19 December, 2010

Of 'he' or 'she' denoting both genders

More writers (male and female) of non fiction seem to be using feminine pronouns and possessive pronouns to cover both genders, eg, 'the writer tells herself that her readers...' Until recently, I thought, 'fair enough, the masculine form has had a good run'.
However, the practice has begun to irritate me. Why? (As the only male in our family, I've found it to be safer practice to ask before commenting.)
Do most women object to mankind being used to encompass men and women?  Or to God being referred to as He for his male and female flocks? If they do object, fine by me. Not long ago, the masculine form was accepted as generic for men and women; so the wish, now, to indicate both genders seems fair. However, such balance can render sentences longer and uglier: too many 'he or she' and 'himself/herself' constructions. And the journalistic practice of deploying plurals to provide uncontroversial 'they/them/themselves' alternatives isn't always appropriate.
I guess that using the feminine generic for both genders results from the pendulum swinging beyond the centre of its arc, under laws of equilibrium (and justice), after being stuck so far and so long to one side.
I hope it doesn't stick on the opposite side. Inaccuracy or political correctness may render the masculine  descriptor for both sexes unacceptable, but is a feminine version any better?
I don't think so. And I part company with those who wish it to become some form of new standard, or simply a matter of writer's choice.
Is there a solution that is both elegant and fair?


  1. For a long time, I have preferred the plural form. The BBC accepted it in mid 80s, an old hat by now.

  2. Coming rather late to this PK. I've not noticed a generic use of female pronouns. What I have noticed is, perhaps not unnaturally, female writers tend to refer to writers generally as 'she' and to 'her' readers, while male writers use 'he' and 'his'.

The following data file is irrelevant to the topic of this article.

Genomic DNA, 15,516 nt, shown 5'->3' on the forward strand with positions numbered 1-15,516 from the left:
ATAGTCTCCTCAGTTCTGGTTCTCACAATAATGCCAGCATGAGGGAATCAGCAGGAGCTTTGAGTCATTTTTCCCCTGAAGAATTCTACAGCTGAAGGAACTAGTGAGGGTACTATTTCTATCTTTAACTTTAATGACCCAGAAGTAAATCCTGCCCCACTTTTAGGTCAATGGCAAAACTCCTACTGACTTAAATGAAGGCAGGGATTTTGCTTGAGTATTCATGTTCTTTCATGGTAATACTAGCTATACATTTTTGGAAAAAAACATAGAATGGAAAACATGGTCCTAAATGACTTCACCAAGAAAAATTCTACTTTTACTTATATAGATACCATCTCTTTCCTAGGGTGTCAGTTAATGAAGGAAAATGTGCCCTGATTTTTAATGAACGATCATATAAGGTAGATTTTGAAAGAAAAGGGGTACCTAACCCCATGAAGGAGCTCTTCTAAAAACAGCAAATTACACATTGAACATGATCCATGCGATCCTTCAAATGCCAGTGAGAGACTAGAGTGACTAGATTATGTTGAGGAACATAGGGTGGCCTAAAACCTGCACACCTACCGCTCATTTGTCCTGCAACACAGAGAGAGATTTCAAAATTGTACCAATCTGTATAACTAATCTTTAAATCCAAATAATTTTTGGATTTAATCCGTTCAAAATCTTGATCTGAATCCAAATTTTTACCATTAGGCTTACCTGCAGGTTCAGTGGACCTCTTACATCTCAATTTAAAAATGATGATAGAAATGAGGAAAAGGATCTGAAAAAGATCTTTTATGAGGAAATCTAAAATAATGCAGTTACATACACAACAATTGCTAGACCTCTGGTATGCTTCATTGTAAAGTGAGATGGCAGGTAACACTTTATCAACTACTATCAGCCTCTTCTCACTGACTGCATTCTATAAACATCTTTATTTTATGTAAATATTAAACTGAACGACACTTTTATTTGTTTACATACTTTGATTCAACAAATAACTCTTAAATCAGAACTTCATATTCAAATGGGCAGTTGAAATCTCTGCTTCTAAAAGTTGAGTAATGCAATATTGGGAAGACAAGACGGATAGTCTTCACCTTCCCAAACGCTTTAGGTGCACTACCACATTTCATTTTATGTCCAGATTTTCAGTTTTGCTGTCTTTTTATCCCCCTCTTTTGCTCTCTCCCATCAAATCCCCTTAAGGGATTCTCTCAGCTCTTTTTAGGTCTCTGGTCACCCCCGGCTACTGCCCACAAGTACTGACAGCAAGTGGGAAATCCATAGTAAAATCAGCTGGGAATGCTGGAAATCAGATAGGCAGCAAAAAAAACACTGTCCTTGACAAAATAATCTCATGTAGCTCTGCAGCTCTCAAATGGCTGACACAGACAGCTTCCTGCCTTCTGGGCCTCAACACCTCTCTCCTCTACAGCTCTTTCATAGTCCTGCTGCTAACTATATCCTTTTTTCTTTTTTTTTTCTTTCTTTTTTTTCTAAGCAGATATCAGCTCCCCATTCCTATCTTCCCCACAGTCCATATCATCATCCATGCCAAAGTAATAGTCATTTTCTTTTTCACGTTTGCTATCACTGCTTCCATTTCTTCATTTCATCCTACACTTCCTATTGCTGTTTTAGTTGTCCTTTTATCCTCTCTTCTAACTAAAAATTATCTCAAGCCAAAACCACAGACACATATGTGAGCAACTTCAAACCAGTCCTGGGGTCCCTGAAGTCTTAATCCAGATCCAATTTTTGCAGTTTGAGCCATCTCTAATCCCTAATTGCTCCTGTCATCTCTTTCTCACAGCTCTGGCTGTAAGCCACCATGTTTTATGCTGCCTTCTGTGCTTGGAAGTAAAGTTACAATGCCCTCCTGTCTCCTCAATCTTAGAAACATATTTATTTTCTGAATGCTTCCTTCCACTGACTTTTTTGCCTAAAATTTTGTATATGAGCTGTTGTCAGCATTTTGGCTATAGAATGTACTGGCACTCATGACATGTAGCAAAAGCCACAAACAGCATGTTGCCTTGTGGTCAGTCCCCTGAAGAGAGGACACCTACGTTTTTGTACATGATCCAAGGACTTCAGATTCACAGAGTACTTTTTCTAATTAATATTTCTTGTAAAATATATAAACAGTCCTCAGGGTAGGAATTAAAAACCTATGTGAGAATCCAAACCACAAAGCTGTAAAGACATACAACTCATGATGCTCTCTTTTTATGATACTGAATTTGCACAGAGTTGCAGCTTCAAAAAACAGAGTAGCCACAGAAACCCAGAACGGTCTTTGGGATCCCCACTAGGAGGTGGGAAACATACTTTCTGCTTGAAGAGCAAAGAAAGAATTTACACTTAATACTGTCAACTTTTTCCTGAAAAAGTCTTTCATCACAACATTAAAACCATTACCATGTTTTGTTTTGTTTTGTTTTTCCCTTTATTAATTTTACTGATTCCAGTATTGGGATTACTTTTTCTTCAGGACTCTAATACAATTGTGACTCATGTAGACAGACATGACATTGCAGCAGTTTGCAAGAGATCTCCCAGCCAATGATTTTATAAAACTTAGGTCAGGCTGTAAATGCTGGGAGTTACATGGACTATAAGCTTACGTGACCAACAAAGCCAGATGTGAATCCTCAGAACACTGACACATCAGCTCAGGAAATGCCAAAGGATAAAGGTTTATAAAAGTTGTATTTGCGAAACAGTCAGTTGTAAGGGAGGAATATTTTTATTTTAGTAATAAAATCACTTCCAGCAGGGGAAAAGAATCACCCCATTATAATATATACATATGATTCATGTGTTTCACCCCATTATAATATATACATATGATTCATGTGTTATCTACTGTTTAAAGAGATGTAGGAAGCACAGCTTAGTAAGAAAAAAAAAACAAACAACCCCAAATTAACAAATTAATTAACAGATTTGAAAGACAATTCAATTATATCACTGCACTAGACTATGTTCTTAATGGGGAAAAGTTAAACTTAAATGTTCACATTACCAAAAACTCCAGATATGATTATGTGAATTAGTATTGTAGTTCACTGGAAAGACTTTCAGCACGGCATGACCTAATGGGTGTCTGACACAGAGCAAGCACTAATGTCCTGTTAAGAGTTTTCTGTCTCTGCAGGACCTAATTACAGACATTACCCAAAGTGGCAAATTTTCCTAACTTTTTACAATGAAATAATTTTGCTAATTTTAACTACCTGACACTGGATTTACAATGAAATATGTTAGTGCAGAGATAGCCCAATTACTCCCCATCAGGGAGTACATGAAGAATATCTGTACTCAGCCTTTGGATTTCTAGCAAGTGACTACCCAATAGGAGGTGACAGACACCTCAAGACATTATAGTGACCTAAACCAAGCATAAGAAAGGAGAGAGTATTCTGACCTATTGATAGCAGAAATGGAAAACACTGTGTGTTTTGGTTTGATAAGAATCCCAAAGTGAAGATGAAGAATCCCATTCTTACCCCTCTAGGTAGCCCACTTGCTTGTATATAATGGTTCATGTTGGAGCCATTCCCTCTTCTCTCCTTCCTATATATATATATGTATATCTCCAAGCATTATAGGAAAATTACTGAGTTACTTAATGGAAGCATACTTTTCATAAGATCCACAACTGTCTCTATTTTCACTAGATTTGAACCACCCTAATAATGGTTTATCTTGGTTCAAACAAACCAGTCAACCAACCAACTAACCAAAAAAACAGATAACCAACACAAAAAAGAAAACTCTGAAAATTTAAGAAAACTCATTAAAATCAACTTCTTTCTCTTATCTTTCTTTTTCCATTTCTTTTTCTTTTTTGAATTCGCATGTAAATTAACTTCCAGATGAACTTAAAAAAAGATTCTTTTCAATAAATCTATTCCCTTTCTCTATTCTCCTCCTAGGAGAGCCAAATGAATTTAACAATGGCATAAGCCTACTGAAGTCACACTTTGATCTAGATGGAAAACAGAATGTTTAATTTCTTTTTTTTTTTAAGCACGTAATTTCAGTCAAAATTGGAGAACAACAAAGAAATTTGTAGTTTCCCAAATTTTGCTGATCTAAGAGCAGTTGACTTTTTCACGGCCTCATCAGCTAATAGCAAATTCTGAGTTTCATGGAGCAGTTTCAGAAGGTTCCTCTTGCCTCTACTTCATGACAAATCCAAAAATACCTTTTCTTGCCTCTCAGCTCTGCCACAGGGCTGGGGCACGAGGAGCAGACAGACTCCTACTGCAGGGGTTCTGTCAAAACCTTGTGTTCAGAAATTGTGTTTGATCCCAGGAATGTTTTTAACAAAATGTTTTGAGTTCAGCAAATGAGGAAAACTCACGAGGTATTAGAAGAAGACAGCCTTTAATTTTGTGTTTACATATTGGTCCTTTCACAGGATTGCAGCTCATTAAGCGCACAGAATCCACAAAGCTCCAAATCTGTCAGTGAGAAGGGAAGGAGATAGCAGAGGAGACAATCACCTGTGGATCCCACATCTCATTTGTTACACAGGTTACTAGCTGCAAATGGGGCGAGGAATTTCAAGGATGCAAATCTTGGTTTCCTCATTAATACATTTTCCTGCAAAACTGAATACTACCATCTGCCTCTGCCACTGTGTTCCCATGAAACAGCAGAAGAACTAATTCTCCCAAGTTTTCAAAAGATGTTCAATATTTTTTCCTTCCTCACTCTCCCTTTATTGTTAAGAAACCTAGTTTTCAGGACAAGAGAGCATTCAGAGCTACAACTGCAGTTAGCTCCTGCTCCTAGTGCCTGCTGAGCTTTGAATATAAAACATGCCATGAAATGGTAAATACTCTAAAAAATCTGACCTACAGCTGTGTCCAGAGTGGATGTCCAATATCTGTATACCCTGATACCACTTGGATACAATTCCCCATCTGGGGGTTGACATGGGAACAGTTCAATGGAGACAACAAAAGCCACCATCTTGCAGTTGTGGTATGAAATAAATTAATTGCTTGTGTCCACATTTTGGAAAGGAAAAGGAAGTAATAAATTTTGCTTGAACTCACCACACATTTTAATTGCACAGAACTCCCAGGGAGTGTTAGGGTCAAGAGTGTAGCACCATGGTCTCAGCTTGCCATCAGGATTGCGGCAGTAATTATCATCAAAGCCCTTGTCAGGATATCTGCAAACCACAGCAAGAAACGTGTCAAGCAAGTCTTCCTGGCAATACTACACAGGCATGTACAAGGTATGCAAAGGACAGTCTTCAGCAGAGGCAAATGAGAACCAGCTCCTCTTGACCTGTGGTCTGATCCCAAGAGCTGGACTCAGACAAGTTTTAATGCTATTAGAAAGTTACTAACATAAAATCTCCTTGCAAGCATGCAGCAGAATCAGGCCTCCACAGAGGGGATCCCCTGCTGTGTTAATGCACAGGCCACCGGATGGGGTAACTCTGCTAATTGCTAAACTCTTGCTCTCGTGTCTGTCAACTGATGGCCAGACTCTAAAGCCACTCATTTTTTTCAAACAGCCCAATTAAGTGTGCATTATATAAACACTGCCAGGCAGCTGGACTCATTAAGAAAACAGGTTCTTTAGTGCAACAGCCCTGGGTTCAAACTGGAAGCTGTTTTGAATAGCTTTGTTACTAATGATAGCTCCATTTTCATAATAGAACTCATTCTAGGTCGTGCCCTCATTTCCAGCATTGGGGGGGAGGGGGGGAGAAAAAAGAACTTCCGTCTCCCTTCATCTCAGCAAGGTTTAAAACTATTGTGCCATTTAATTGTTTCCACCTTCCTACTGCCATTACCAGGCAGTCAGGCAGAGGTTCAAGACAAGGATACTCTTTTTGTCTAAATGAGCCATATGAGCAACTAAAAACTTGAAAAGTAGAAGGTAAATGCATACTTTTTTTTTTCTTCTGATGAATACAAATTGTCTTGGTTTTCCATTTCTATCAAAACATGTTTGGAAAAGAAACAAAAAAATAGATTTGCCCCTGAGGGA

As to the God thing, God is spirit and presumably has no gender in the anatomical sense. However, the infinite God has reached out to created human beings in a chosen manner by being likened to a loving father - an image we finite creatures are able to understand, where we could never hope to understand fully an infinite God. This is his choice of analogy. His Word, the Bible has a lot to say about human fulfilment in our joyously different and equal roles depending on our gender. To blend the roles into a bland mixture that is neither one or t'other is to lose a great part of our individually created distinctive and harmonious nature - to diminish the potential of both sexes, which acting together in a committed relationship, each fulfilling their distinct role, can be much greater that the two acting alone. In the light of this, as since God chose to describe himself as a father figure, I'm certainly not going to stand up and tell him he got it wrong, he should really have described himself as a mother figure. If God calls himself a 'he', who are we, his created beings, to dare to call him 'she'?

    (And to any who chose to counter this by saying that it was the male writers of the scripture who chose to use male pronouns for God, I simply say, if you do not accept the Bible as the true word of God then it matters not a whit whether you call 'your' God 'he', 'she' or 'it'. If he's not the God revealed to us in the Bible, he is not God at all.)

    Tony (from WordCloud)

  3. Tony,
    Thanks for your comment. I suppose my point is that 'all male' and 'all female' references are unsatisfactory. As usual, I have no solution!

    As for the God reference, I've learned from long experience how difficult, even impossible, it is for those who have religious faith and those who don't to debate/argue the 'God' issue. Your comment in parentheses rather makes my point as it closes off further discussion if you don't believe. Yet, those who don't believe in God still need to refer to him/her and my question was simply about the 'how?'.

  4. A very interesting question and debate. The (imperfect) solution I use in my own writing is to switch off. In one essay/article I'll use he/him, and in the next essay/article I write I'll use she/her (although I am consistent in my usage throughout each individual article or essay.) It's not a perfect solution, but it feels more egalitarian than always using one gender or another.

  5. I think we should delete he/she in favour of "whe". It's an inclusive-sounding thing, as per "we", and a celebratory sort of noise ("wheee!"). See, you can come to me, any time.